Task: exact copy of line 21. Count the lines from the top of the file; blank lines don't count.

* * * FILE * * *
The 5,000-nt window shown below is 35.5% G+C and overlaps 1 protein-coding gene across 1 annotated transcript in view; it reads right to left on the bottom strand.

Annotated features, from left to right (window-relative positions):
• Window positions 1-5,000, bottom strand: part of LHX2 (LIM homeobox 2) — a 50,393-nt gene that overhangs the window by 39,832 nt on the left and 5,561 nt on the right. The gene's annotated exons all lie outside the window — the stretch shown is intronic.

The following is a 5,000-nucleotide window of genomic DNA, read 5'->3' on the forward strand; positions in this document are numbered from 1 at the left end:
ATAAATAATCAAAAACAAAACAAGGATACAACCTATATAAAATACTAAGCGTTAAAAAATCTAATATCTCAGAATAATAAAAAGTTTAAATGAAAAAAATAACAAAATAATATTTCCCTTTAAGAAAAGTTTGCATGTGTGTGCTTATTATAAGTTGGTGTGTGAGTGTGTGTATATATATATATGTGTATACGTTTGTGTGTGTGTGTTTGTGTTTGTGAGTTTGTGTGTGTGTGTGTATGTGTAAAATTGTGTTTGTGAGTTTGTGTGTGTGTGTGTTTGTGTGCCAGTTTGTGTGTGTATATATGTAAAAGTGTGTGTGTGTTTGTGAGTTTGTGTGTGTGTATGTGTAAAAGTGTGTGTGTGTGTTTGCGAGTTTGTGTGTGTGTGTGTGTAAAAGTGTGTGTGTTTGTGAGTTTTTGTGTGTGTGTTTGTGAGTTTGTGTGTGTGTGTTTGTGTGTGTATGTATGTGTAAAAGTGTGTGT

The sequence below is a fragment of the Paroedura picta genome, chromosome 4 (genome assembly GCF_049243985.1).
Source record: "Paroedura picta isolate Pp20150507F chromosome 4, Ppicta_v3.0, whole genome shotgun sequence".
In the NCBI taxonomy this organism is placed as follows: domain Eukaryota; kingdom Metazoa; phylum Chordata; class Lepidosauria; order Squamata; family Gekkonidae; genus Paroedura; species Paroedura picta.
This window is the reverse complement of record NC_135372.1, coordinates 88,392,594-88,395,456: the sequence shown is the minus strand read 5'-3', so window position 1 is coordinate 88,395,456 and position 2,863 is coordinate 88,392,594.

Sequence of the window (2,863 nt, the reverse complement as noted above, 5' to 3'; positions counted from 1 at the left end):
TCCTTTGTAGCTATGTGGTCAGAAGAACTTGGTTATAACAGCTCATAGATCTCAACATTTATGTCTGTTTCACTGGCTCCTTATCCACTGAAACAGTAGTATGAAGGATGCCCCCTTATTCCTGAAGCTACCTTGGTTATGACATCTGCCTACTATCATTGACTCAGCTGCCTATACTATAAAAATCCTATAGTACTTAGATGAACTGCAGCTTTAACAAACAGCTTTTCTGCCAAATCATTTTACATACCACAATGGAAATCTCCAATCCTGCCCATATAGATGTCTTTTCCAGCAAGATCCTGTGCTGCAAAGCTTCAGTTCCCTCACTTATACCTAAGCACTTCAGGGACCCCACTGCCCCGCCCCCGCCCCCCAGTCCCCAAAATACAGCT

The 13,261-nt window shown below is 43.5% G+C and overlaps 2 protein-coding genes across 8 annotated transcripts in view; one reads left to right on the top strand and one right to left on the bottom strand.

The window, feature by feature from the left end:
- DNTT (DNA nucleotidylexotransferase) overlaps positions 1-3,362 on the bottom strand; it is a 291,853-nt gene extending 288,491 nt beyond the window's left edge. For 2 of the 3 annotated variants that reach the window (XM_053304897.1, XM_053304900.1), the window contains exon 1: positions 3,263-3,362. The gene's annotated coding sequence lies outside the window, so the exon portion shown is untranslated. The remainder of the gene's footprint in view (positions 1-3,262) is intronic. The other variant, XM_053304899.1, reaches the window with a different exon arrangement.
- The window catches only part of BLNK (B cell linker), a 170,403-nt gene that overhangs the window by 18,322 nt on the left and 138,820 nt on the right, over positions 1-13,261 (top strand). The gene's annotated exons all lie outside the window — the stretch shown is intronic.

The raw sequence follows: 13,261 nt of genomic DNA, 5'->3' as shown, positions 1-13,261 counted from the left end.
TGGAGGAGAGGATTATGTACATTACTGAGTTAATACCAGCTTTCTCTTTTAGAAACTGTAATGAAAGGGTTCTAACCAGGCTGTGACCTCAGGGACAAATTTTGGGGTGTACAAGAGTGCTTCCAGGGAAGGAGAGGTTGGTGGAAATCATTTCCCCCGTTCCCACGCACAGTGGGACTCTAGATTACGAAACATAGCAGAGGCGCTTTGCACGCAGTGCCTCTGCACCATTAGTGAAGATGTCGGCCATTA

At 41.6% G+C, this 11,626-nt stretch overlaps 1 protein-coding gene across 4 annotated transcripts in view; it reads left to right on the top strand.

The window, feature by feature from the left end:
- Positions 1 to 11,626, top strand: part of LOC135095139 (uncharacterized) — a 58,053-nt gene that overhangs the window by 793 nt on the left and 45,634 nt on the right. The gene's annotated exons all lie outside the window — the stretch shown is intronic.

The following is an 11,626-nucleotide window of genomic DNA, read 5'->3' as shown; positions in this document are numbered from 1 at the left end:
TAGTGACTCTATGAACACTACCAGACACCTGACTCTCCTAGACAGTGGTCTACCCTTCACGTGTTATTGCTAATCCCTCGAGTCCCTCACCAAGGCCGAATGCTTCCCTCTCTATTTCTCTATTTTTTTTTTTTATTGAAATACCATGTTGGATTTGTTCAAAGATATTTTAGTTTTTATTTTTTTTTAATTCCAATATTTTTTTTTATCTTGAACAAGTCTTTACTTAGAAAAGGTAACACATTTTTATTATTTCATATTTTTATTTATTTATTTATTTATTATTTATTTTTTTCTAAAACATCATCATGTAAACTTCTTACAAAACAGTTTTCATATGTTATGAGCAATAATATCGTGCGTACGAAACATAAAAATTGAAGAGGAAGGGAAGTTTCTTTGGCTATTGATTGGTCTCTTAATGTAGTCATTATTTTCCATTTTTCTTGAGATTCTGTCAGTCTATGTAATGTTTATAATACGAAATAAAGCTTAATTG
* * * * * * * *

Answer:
The following is an 11,626-nucleotide window of genomic DNA, read 5'->3' as shown; positions in this document are numbered from 1 at the left end: